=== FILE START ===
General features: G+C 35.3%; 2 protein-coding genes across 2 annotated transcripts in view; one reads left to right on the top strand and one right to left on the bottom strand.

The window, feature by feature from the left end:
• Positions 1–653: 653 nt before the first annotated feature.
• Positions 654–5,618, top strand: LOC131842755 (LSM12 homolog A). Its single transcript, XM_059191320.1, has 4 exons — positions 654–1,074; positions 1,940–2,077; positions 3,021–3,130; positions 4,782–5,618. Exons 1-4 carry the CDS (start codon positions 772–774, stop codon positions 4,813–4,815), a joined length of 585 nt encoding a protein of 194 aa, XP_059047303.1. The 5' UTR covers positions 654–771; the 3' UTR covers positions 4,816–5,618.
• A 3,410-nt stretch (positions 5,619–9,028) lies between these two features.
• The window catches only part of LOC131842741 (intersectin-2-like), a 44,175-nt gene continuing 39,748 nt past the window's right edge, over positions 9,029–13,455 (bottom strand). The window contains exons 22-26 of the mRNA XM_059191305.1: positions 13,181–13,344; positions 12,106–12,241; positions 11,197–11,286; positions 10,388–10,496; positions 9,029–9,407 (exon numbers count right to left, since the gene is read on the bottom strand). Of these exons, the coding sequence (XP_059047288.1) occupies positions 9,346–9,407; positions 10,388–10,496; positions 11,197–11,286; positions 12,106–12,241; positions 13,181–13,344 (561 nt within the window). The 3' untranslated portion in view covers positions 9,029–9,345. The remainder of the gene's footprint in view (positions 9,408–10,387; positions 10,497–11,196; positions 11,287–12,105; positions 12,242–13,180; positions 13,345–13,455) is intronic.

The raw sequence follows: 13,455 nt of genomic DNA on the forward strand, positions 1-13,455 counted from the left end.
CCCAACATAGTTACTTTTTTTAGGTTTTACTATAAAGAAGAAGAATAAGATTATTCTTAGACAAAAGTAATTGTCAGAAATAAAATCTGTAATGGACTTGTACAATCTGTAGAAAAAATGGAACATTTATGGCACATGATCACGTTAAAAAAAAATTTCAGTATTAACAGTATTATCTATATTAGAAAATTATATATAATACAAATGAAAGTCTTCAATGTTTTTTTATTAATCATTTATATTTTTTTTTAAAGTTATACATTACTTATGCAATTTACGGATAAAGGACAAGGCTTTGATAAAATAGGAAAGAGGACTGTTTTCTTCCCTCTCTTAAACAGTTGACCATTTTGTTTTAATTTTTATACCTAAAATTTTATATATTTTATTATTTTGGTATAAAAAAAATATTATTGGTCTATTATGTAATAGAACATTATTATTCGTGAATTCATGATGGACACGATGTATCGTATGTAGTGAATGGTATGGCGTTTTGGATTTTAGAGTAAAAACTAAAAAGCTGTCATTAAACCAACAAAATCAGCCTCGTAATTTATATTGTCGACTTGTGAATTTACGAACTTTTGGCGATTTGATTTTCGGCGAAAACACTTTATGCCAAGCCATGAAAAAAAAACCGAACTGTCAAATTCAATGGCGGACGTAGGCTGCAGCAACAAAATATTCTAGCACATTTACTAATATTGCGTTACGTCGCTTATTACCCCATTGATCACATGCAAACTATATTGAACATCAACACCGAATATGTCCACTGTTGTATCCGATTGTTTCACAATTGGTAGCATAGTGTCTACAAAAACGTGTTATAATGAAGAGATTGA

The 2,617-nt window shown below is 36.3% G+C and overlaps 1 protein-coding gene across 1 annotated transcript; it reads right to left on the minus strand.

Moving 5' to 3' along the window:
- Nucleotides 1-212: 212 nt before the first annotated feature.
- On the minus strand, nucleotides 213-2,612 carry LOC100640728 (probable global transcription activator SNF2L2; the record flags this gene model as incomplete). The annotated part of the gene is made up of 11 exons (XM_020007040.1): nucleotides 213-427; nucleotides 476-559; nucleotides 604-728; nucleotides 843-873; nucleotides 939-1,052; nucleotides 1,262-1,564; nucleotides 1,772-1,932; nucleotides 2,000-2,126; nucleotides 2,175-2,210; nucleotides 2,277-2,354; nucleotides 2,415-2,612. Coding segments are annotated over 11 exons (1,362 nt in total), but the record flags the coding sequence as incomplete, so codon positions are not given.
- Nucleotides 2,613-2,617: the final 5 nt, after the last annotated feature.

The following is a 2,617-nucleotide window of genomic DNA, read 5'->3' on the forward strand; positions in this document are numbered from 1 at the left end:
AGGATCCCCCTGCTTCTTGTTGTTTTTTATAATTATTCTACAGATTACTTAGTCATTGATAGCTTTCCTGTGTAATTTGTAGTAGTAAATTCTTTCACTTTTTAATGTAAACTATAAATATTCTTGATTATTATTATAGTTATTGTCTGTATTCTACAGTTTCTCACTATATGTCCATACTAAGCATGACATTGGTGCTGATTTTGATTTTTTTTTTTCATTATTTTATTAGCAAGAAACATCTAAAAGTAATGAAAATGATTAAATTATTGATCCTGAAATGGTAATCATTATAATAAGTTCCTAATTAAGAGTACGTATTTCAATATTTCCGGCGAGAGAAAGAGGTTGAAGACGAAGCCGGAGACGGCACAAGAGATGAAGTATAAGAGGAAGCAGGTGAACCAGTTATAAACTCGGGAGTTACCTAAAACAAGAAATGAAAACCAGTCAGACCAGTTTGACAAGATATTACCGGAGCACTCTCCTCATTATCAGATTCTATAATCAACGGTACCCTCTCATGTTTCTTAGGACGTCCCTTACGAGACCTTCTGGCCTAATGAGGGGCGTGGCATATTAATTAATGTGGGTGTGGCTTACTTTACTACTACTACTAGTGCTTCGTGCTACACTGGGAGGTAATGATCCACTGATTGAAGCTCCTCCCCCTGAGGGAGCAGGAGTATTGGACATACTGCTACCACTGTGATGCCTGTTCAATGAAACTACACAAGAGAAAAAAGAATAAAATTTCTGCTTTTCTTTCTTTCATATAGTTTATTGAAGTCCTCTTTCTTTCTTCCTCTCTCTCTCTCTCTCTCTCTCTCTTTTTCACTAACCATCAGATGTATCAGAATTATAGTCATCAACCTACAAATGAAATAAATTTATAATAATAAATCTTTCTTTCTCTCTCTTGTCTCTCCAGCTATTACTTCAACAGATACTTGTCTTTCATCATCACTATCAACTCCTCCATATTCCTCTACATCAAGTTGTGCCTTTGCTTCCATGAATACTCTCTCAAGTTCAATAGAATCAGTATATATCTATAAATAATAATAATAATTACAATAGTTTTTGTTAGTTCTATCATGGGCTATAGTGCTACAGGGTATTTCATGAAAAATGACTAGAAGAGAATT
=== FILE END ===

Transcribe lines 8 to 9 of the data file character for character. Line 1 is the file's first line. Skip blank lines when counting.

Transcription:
CCCAACATAGTTACTTTTTTTAGGTTTTACTATAAAGAAGAAGAATAAGATTATTCTTAGACAAAAGTAATTGTCAGAAATAAAATCTGTAATGGACTTGTACAATCTGTAGAAAAAATGGAACATTTATGGCACATGATCACGTTAAAAAAAAATTTCAGTATTAACAGTATTATCTATATTAGAAAATTATATATAATACAAATGAAAGTCTTCAATGTTTTTTTATTAATCATTTATATTTTTTTTTAAAGTTATACATTACTTATGCAATTTACGGATAAAGGACAAGGCTTTGATAAAATAGGAAAGAGGACTGTTTTCTTCCCTCTCTTAAACAGTTGACCATTTTGTTTTAATTTTTATACCTAAAATTTTATATATTTTATTATTTTGGTATAAAAAAAATATTATTGGTCTATTATGTAATAGAACATTATTATTCGTGAATTCATGATGGACACGATGTATCGTATGTAGTGAATGGTATGGCGTTTTGGATTTTAGAGTAAAAACTAAAAAGCTGTCATTAAACCAACAAAATCAGCCTCGTAATTTATATTGTCGACTTGTGAATTTACGAACTTTTGGCGATTTGATTTTCGGCGAAAACACTTTATGCCAAGCCATGAAAAAAAAACCGAACTGTCAAATTCAATGGCGGACGTAGGCTGCAGCAACAAAATATTCTAGCACATTTACTAATATTGCGTTACGTCGCTTATTACCCCATTGATCACATGCAAACTATATTGAACATCAACACCGAATATGTCCACTGTTGTATCCGATTGTTTCACAATTGGTAGCATAGTGTCTACAAAAACGTGTTATAATGAAGAGATTGA

The 2,617-nt window shown below is 36.3% G+C and overlaps 1 protein-coding gene across 1 annotated transcript; it reads right to left on the minus strand.